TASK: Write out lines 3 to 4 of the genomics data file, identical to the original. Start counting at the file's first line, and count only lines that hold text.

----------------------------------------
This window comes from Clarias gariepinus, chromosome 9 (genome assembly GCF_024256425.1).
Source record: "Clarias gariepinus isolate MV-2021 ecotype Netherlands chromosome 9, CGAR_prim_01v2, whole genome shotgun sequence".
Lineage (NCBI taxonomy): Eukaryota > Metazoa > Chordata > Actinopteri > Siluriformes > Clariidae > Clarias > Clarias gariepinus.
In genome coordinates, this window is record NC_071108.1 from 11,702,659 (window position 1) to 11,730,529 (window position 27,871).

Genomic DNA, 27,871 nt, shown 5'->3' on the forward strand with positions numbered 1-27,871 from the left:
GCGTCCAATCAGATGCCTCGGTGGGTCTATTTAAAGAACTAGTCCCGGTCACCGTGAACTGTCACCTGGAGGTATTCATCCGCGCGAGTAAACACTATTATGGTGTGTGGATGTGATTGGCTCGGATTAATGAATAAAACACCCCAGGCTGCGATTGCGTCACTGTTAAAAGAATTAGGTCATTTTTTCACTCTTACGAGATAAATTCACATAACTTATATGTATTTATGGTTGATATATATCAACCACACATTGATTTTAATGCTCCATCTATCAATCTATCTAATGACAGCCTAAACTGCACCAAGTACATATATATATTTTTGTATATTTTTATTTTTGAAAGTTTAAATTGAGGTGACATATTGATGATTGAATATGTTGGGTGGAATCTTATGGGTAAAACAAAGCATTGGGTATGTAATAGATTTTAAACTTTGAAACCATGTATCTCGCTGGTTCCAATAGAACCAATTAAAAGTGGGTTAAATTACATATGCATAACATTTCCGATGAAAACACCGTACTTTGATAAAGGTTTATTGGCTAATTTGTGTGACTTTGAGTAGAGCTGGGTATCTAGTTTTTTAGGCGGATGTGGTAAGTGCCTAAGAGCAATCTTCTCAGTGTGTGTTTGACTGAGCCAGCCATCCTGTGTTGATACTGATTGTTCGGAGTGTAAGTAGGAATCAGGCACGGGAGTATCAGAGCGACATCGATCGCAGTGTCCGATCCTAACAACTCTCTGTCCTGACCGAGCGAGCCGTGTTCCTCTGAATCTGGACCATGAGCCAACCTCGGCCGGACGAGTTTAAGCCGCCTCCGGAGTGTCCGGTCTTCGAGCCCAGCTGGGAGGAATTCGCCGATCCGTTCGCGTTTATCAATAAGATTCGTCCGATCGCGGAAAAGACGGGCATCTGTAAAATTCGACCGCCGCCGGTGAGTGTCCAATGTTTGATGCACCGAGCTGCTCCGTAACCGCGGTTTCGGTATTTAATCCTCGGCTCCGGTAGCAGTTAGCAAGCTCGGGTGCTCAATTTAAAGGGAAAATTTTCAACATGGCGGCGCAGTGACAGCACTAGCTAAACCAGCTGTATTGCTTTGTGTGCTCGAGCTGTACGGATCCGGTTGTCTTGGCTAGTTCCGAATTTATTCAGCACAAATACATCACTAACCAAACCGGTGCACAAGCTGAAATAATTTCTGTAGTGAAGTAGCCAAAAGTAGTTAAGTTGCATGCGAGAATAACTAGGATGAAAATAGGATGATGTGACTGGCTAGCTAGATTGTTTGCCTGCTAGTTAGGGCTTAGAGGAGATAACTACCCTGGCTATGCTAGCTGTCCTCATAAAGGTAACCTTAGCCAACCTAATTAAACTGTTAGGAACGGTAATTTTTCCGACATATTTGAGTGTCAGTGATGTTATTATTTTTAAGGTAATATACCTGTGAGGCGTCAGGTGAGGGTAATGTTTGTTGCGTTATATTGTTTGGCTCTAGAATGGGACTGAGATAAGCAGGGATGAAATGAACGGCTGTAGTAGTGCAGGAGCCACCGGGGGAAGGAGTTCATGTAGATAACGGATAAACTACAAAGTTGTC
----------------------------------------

Lineage (NCBI taxonomy): Eukaryota > Metazoa > Chordata > Actinopteri > Siluriformes > Clariidae > Clarias > Clarias gariepinus.
In genome coordinates, this window is record NC_071108.1 from 11,702,659 (window position 1) to 11,730,529 (window position 27,871).